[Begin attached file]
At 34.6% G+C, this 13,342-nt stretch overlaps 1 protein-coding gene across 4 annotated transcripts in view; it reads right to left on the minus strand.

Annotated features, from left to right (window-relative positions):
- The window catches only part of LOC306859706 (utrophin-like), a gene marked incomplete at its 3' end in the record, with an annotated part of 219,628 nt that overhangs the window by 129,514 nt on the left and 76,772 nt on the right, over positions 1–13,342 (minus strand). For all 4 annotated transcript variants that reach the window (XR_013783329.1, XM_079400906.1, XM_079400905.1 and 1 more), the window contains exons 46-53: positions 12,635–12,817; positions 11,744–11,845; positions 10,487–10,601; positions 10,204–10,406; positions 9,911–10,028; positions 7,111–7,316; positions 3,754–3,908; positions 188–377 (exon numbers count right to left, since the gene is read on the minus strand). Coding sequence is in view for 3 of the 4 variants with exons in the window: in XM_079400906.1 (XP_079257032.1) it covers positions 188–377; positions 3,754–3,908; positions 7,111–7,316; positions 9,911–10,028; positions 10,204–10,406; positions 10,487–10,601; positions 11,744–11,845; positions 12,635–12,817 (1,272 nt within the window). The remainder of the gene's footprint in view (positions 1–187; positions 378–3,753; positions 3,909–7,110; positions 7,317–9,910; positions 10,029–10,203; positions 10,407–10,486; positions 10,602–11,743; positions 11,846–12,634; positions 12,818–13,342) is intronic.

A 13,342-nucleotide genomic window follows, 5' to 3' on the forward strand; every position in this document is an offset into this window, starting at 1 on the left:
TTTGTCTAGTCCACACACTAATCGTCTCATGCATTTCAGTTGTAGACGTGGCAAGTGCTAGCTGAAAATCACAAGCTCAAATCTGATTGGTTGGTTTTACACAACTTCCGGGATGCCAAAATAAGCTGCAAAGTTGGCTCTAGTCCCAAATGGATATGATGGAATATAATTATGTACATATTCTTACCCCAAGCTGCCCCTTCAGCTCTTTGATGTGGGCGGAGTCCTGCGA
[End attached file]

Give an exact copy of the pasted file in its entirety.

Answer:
At 34.6% G+C, this 13,342-nt stretch overlaps 1 protein-coding gene across 4 annotated transcripts in view; it reads right to left on the minus strand.

Annotated features, from left to right (window-relative positions):
- The window catches only part of LOC306859706 (utrophin-like), a gene marked incomplete at its 3' end in the record, with an annotated part of 219,628 nt that overhangs the window by 129,514 nt on the left and 76,772 nt on the right, over positions 1–13,342 (minus strand). For all 4 annotated transcript variants that reach the window (XR_013783329.1, XM_079400906.1, XM_079400905.1 and 1 more), the window contains exons 46-53: positions 12,635–12,817; positions 11,744–11,845; positions 10,487–10,601; positions 10,204–10,406; positions 9,911–10,028; positions 7,111–7,316; positions 3,754–3,908; positions 188–377 (exon numbers count right to left, since the gene is read on the minus strand). Coding sequence is in view for 3 of the 4 variants with exons in the window: in XM_079400906.1 (XP_079257032.1) it covers positions 188–377; positions 3,754–3,908; positions 7,111–7,316; positions 9,911–10,028; positions 10,204–10,406; positions 10,487–10,601; positions 11,744–11,845; positions 12,635–12,817 (1,272 nt within the window). The remainder of the gene's footprint in view (positions 1–187; positions 378–3,753; positions 3,909–7,110; positions 7,317–9,910; positions 10,029–10,203; positions 10,407–10,486; positions 10,602–11,743; positions 11,846–12,634; positions 12,818–13,342) is intronic.

A 13,342-nucleotide genomic window follows, 5' to 3' on the forward strand; every position in this document is an offset into this window, starting at 1 on the left:
TTTGTCTAGTCCACACACTAATCGTCTCATGCATTTCAGTTGTAGACGTGGCAAGTGCTAGCTGAAAATCACAAGCTCAAATCTGATTGGTTGGTTTTACACAACTTCCGGGATGCCAAAATAAGCTGCAAAGTTGGCTCTAGTCCCAAATGGATATGATGGAATATAATTATGTACATATTCTTACCCCAAGCTGCCCCTTCAGCTCTTTGATGTGGGCGGAGTCCTGCGA